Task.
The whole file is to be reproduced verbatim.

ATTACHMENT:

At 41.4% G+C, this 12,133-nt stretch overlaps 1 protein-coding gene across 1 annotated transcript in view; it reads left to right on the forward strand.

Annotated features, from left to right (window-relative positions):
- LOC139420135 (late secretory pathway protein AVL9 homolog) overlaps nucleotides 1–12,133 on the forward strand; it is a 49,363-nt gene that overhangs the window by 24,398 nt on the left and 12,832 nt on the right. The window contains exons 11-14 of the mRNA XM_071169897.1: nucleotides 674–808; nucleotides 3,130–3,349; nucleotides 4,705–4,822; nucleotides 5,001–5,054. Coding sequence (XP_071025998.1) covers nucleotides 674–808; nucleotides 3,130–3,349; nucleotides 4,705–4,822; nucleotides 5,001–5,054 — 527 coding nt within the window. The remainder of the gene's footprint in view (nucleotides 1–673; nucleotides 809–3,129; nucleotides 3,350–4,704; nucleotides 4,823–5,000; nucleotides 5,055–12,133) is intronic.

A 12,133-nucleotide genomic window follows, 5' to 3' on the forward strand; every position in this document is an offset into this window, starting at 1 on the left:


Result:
At 41.4% G+C, this 12,133-nt stretch overlaps 1 protein-coding gene across 1 annotated transcript in view; it reads left to right on the forward strand.

Annotated features, from left to right (window-relative positions):
- LOC139420135 (late secretory pathway protein AVL9 homolog) overlaps nucleotides 1–12,133 on the forward strand; it is a 49,363-nt gene that overhangs the window by 24,398 nt on the left and 12,832 nt on the right. The window contains exons 11-14 of the mRNA XM_071169897.1: nucleotides 674–808; nucleotides 3,130–3,349; nucleotides 4,705–4,822; nucleotides 5,001–5,054. Coding sequence (XP_071025998.1) covers nucleotides 674–808; nucleotides 3,130–3,349; nucleotides 4,705–4,822; nucleotides 5,001–5,054 — 527 coding nt within the window. The remainder of the gene's footprint in view (nucleotides 1–673; nucleotides 809–3,129; nucleotides 3,350–4,704; nucleotides 4,823–5,000; nucleotides 5,055–12,133) is intronic.

A 12,133-nucleotide genomic window follows, 5' to 3' on the forward strand; every position in this document is an offset into this window, starting at 1 on the left: